Carousel: Taking a Ride That Never Disappoints

Lebanese Food Los Angeles

When considering whether or not it’s worth writing about Middle Eastern restaurants, I inevitably compare them to Elena’s Greek Armenian Cuisine in Glendale, and just as inevitably, ignore my keyboard. Still, other Middle Eastern restaurants in L.A. are producing good food. Hollywood mainstay Carousel was my go-to takeout option for dozens of late nights at Sunset-Gower Studios. After over 100 of their meals, which have never disappointed, it’s clear that Carousel finally deserves mention.

Greg and Rose Tcholakian opened their Lebanese kebab house in the back corner of two-story Hye Plaza in December 1983, deriving the name from a popular restaurant in Beirut. Greg runs the front of the house and Rose presides over the kitchen. She learned to cook from her mother and through trial and error. Their son Mike opened a more elaborate branch in downtown Glendale in December 1998, complete with decorative scimitars, an expanded menu and weekend entertainment that includes sahlala dance teams and a live band.

With our meal, we received a silver platter featuring three slabs of firm white mild cheese, sliced cucumbers, mint leaves, carrots, pungent pickled turnips, a single jalapeno, cured black olives and spice-marinated green olives. None of these items come with Carousel’s takeout containers, further reinforcing the decision to dine in-house.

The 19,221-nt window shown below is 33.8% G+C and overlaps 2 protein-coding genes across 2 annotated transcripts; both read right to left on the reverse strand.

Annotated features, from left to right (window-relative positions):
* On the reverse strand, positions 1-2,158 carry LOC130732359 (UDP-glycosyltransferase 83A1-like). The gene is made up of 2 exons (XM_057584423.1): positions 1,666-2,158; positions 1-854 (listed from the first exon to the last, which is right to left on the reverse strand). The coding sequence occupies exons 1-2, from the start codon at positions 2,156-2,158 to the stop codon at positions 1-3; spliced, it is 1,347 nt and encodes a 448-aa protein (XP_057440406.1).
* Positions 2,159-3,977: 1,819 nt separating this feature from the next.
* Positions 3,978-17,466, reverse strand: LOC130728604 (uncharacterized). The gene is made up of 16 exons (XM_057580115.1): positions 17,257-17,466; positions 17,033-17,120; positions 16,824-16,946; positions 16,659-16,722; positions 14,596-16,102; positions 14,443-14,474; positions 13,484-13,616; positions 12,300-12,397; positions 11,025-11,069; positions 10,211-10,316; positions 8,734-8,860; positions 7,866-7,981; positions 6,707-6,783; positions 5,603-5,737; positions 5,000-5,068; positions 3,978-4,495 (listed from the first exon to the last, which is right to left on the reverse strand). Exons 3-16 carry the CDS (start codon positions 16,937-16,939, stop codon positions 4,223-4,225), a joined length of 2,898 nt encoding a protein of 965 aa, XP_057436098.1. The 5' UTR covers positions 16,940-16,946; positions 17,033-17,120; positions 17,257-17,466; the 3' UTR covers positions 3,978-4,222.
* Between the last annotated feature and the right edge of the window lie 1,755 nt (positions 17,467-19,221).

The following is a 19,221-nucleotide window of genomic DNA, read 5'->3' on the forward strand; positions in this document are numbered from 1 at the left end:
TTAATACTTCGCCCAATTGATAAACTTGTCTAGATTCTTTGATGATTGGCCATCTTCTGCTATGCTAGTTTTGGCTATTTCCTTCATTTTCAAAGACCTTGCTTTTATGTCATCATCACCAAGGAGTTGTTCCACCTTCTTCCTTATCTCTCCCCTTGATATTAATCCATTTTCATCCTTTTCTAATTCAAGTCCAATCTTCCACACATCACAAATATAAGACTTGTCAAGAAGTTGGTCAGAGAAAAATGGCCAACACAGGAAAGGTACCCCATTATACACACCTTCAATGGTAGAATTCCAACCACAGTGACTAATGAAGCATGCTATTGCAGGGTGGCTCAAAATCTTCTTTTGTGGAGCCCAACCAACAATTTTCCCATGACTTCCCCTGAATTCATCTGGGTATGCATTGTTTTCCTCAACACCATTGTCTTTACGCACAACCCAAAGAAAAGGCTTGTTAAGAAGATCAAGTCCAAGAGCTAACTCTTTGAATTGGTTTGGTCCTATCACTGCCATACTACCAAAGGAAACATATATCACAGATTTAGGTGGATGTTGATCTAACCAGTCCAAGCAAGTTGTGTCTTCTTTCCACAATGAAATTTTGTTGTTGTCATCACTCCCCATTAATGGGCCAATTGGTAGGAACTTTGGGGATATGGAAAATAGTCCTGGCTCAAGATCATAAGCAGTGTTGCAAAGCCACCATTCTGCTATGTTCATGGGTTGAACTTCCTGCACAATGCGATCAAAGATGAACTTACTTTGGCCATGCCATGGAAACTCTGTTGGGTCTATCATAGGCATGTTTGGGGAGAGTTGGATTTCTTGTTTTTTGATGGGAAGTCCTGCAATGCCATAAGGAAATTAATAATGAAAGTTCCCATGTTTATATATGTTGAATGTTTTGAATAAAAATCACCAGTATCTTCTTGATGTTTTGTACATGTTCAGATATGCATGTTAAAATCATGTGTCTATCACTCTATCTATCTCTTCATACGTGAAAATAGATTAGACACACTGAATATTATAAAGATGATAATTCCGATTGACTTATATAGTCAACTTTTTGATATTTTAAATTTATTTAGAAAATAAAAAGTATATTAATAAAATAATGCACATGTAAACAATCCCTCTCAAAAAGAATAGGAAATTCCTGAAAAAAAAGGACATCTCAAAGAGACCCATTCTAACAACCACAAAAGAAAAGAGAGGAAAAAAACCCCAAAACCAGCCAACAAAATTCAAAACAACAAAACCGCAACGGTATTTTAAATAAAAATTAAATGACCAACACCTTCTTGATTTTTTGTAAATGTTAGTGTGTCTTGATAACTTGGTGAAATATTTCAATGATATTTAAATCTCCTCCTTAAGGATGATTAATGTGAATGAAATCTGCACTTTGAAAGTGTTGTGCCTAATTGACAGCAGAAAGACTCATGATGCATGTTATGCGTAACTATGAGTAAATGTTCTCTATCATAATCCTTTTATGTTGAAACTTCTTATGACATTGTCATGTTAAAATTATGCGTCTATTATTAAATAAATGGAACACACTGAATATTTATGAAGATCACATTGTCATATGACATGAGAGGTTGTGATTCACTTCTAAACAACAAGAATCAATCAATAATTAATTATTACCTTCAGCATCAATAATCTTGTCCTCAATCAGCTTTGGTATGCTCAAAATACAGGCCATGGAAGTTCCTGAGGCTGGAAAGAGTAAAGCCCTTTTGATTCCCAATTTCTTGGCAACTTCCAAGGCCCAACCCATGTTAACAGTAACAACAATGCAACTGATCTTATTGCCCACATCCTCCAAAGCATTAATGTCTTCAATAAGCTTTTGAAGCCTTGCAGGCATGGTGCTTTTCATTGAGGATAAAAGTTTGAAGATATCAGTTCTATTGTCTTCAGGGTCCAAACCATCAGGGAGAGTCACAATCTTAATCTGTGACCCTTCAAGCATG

Hammos Soujuk ($8) was a bowl of hummus piled with succulent pan-fried Armenian sausage chunks, flanked by two pickled turnips and parsley, then dusted with red paprika and green chaimen. The silky garbanzo bean dip was blended with sesame, lemon juice and garlic.

A trio of golden fried Fatayer ($6.50), feather light turnovers, were filled with three cheeses – white Lebanese cheese, feta and Jack – and topped with finely chopped parsley.

For the Merry-Go-Round ($18), we were given a choice of three kebabs and selected pork, lamb ($1.50 supplement) and lule (ground beef) kebabs. The accompaniments consisted of buttery bulgur with garbanzo beans, spicy tomato sauce-brushed grilled pita, roasted tomatoes with jalapenos and an onion and diced parsley salad dusted with sumac. The lamb and lule kebabs were luscious, but the pork kebabs were overly fatty.

With our entrée, we received a tangy salad with crispy shredded cabbage, diced tomatoes, herbs, red cabbage and olive oil vinaigrette.

Other winners on the large Carousel menu have included Muhammara – dip incorporating spicy red pepper paste, walnut and pomegranate; Arayes – grilled pita sandwiching minced beef, tomatoes, parsley, onion and spices; Kebbeh Maklieh – spheres of ground beef and cracked wheat stuffed with minced beef, onions and pine nuts; and a variety of kebabs, all available Khash-Khash style, on a bed of cracked pita and a topping of yogurt, garlic and pine nuts.

Carousel’s portions are so generous that I’ve never attempted dessert, but they offer several intriguing cream, ice cream and pastry concoctions, almost all involving crushed nuts.

Carousel: Taking a Ride That Never Disappoints


Joshua Lurie

Joshua Lurie founded FoodGPS in 2005. Read about him here.

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